Meaning and importance of memorandum and articles of association.

One of the first steps, in the formation of a company is to prepare a document called the “memorandum and articles of association. The memorandum of association of a company contains the fundamental conditions upon which alone the company has been incorporated. According to section 2(28) of the Companies Act, 1956 “Memoramdum” means memorandum of association of a company as originally framed or altered from time to time in pursuance of any previous companies law or of this Act”. This definition, however, does not state the nature of this document nor is indicative of its importance. According to Palmer, the memorandum of association is a document of great importance in relation to the proposed company. It contains the objects for which the company is formed and therefore identifies the possible scope of its operations beyond which its actions cannot go. It defines as well as confines the powers of the company. If anything is done beyond these powers, that will be ultra vires (beyond powers of) the company and so void. 


In the celebrated case of Ashbury Railway Carriage &Iron Co. Ltd v. Riche[1875] LR. 7 H.L. 653, Lord Cairns observed : “the memorandum of association of a company defines the limitation on the powers of the company. . . it contains in it both that which is affirmative and that which is negative. It states affirmatively the ambit and extent of vitality and power which by law are given to the corporation and it states, if it is necessary to state, negatively, that nothing shall be done beyond that ambit. . ” Thus, it serves two purposes. It enables shareholders, creditors and all those who deal with the company to know what its powers are and what is the range of its activities. An intending shareholder can find out the purposes for which his money is going to be used by the company and what risk he is taking in making the investment. Likewise, anyone dealing with the company, say, the supplier of goods or money, will know whether the transaction he intends to make with the company is within the objects of the company and not ultra vires its objects.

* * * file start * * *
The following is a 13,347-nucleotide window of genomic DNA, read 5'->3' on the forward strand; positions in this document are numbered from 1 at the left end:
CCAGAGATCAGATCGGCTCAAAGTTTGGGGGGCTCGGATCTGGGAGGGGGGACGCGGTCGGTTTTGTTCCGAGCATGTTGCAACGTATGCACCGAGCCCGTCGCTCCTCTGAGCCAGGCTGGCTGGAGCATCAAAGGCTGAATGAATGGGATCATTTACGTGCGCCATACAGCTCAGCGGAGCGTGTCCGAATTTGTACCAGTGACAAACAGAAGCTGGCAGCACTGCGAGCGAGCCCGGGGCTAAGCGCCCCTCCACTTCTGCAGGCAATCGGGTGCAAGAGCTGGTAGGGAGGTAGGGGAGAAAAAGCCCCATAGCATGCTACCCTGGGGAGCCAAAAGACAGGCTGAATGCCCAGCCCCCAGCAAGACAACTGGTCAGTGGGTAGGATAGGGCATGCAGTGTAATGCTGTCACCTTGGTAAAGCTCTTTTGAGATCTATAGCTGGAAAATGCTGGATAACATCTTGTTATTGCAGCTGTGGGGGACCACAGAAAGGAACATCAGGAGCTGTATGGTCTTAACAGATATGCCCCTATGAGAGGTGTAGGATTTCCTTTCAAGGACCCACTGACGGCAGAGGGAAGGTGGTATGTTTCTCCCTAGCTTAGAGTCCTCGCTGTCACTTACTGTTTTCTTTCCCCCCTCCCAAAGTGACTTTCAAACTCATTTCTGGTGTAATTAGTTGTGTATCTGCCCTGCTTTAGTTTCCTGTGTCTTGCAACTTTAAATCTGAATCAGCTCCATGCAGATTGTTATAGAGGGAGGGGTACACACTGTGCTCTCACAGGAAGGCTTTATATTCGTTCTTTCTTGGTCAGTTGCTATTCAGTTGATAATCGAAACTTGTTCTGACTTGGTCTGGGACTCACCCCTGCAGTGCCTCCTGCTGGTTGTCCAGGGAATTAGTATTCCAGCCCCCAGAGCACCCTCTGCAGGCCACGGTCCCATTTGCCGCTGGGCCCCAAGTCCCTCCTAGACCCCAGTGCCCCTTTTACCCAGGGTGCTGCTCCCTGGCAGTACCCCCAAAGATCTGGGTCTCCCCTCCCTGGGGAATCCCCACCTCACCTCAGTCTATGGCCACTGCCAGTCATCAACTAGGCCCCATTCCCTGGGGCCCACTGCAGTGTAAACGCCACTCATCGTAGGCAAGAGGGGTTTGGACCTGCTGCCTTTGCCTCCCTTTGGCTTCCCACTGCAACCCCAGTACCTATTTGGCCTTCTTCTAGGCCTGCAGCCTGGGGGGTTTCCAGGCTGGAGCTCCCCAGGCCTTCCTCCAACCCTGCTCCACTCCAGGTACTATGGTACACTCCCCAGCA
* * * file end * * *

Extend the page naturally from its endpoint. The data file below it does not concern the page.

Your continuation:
Introduction to Article of asociation 

“memorandum and articles of association”, both are made at a same time

 The articles of association of a company are its bye~laws or rules and regulations that govern the management of its internal affairs and the conduct of its business. 


According to section 2(2) of the Companies Act, 1956 ‘articles’ means the articles of association of a company as originally framed or as altered from time to time in pursuance of any previous companies laws or of the present Act, ia, the Act of 1956’ 


The articles regulate the internal management of the company. They define the powers of its officers. They also establish a contract between the company and the members and between the members inter se. This contract governs the ordinary rights and obligations incidental to membership in the company. [Naresh Chandra Sanyal v. Calcutta Stock Exchange Association Ltd. AIR 1971 SC 422]. 


Articles are like the partnership deed in a partnership. They set out provisions for the manner in which the company is to be administered. In particular, they provide for matters like the making of calls; forfeiture of shares; directors’ qualifications, appo’ ment, powers and duties of auditors‘; procedure for transfer and transmis’ sio f shares and debentures. 


Memorandum and article of association Relationship